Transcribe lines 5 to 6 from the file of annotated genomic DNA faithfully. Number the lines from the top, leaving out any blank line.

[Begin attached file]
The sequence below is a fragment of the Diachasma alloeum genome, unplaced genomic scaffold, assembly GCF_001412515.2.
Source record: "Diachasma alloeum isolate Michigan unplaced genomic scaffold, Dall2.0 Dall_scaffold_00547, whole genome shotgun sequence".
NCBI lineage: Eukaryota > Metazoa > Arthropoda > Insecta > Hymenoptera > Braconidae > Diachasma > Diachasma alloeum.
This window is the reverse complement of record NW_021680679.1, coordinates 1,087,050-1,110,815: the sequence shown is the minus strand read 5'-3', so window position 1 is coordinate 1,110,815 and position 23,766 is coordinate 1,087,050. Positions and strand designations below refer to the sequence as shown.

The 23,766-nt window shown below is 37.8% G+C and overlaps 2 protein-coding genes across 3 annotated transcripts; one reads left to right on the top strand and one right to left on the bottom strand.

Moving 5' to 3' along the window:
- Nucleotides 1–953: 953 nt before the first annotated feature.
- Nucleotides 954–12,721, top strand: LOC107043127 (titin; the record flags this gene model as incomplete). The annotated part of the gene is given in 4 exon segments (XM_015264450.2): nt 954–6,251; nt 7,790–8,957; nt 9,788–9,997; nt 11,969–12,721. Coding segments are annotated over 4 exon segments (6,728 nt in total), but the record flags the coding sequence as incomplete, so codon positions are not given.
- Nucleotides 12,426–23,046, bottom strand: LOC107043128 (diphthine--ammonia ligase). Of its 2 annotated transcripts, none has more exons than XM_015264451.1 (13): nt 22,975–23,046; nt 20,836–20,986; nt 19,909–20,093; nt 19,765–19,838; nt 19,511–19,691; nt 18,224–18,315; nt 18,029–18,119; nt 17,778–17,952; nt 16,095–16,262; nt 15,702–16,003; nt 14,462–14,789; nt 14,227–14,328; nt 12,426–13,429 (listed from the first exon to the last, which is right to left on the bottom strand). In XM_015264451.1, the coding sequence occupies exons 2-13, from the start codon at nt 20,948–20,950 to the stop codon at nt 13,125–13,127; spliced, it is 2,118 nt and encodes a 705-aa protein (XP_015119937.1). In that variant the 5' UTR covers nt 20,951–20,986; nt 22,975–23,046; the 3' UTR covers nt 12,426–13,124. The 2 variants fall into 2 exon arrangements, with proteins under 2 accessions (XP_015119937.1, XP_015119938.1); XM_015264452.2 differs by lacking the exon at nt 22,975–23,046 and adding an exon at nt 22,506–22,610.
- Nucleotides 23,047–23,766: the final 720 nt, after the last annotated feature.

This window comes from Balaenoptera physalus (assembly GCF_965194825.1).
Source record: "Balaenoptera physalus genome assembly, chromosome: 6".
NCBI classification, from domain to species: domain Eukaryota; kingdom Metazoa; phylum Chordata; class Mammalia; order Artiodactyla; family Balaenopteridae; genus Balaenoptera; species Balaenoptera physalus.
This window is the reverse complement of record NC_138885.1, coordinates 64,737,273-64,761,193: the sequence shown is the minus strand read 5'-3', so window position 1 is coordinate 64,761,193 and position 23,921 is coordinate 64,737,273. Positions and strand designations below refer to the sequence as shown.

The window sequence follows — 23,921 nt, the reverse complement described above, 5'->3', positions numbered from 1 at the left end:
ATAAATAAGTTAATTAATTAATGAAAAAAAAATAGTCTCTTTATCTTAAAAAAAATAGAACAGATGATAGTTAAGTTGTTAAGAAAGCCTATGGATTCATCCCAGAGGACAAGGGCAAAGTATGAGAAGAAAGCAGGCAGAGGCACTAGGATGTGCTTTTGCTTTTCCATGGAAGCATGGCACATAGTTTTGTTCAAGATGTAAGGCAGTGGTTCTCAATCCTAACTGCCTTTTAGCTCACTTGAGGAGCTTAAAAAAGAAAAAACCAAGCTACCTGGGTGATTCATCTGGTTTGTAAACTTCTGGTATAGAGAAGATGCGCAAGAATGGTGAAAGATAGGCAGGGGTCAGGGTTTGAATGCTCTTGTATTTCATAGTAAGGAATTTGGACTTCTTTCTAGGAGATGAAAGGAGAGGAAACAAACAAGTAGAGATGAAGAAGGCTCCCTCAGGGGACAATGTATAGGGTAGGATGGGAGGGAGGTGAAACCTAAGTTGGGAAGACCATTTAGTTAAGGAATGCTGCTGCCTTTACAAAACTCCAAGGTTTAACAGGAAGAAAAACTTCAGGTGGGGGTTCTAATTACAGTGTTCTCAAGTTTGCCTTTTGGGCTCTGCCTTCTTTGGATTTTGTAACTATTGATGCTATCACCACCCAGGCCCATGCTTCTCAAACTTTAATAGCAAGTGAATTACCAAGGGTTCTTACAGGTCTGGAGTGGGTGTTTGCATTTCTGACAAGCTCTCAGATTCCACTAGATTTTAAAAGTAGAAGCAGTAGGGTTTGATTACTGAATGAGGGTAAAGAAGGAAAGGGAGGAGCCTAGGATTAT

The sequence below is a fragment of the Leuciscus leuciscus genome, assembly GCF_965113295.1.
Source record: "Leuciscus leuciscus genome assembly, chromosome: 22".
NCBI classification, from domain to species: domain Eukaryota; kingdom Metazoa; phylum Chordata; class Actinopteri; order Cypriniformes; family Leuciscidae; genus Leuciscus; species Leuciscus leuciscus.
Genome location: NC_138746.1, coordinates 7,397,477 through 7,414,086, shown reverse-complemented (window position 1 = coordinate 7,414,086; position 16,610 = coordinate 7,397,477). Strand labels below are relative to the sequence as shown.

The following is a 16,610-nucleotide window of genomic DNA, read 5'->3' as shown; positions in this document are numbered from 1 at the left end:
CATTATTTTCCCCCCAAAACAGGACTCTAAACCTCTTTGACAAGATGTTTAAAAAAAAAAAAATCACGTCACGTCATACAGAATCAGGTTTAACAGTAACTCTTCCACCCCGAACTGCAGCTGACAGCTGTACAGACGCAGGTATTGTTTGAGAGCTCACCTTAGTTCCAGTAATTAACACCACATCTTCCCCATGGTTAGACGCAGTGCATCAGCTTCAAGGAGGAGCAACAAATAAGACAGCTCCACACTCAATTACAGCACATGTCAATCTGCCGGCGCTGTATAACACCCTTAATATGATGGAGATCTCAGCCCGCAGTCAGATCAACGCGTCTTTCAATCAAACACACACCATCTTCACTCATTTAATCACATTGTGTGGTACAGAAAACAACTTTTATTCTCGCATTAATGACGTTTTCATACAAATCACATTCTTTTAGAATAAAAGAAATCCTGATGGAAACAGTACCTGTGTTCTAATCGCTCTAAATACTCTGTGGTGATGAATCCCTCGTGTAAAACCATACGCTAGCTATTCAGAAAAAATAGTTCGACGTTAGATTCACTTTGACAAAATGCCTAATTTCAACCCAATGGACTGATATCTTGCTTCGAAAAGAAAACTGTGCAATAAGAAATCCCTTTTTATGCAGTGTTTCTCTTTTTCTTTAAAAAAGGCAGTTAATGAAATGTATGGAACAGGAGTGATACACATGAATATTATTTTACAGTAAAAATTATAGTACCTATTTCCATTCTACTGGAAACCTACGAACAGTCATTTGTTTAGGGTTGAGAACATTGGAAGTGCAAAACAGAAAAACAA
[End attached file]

The 23,766-nt window shown below is 37.8% G+C and overlaps 2 protein-coding genes across 3 annotated transcripts; one reads left to right on the top strand and one right to left on the bottom strand.

Moving 5' to 3' along the window: